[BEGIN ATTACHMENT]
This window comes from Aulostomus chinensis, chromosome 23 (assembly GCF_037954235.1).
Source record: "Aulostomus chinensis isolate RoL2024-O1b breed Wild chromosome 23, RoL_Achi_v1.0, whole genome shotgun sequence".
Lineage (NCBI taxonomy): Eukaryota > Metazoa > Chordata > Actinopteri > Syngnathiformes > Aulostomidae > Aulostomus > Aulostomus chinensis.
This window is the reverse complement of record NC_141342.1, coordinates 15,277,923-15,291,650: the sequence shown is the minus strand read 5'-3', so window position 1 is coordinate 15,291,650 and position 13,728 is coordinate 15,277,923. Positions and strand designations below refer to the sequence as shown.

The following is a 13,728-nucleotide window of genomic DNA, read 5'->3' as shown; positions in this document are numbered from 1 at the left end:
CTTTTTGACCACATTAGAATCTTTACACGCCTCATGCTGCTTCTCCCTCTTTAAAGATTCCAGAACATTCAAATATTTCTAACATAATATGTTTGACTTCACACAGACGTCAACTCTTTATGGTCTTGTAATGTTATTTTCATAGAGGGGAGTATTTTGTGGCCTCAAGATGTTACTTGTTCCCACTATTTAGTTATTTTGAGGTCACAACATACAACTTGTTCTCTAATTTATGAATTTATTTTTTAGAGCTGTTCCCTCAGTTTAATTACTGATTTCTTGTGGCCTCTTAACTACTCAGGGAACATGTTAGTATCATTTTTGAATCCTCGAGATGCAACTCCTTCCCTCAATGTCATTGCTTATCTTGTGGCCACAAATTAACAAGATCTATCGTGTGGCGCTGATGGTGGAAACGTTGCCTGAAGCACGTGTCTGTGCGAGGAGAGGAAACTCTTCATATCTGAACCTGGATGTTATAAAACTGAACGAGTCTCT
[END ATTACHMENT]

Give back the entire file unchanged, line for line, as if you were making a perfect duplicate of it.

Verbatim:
This window comes from Aulostomus chinensis, chromosome 23 (assembly GCF_037954235.1).
Source record: "Aulostomus chinensis isolate RoL2024-O1b breed Wild chromosome 23, RoL_Achi_v1.0, whole genome shotgun sequence".
Lineage (NCBI taxonomy): Eukaryota > Metazoa > Chordata > Actinopteri > Syngnathiformes > Aulostomidae > Aulostomus > Aulostomus chinensis.
This window is the reverse complement of record NC_141342.1, coordinates 15,277,923-15,291,650: the sequence shown is the minus strand read 5'-3', so window position 1 is coordinate 15,291,650 and position 13,728 is coordinate 15,277,923. Positions and strand designations below refer to the sequence as shown.

The following is a 13,728-nucleotide window of genomic DNA, read 5'->3' as shown; positions in this document are numbered from 1 at the left end:
CTTTTTGACCACATTAGAATCTTTACACGCCTCATGCTGCTTCTCCCTCTTTAAAGATTCCAGAACATTCAAATATTTCTAACATAATATGTTTGACTTCACACAGACGTCAACTCTTTATGGTCTTGTAATGTTATTTTCATAGAGGGGAGTATTTTGTGGCCTCAAGATGTTACTTGTTCCCACTATTTAGTTATTTTGAGGTCACAACATACAACTTGTTCTCTAATTTATGAATTTATTTTTTAGAGCTGTTCCCTCAGTTTAATTACTGATTTCTTGTGGCCTCTTAACTACTCAGGGAACATGTTAGTATCATTTTTGAATCCTCGAGATGCAACTCCTTCCCTCAATGTCATTGCTTATCTTGTGGCCACAAATTAACAAGATCTATCGTGTGGCGCTGATGGTGGAAACGTTGCCTGAAGCACGTGTCTGTGCGAGGAGAGGAAACTCTTCATATCTGAACCTGGATGTTATAAAACTGAACGAGTCTCT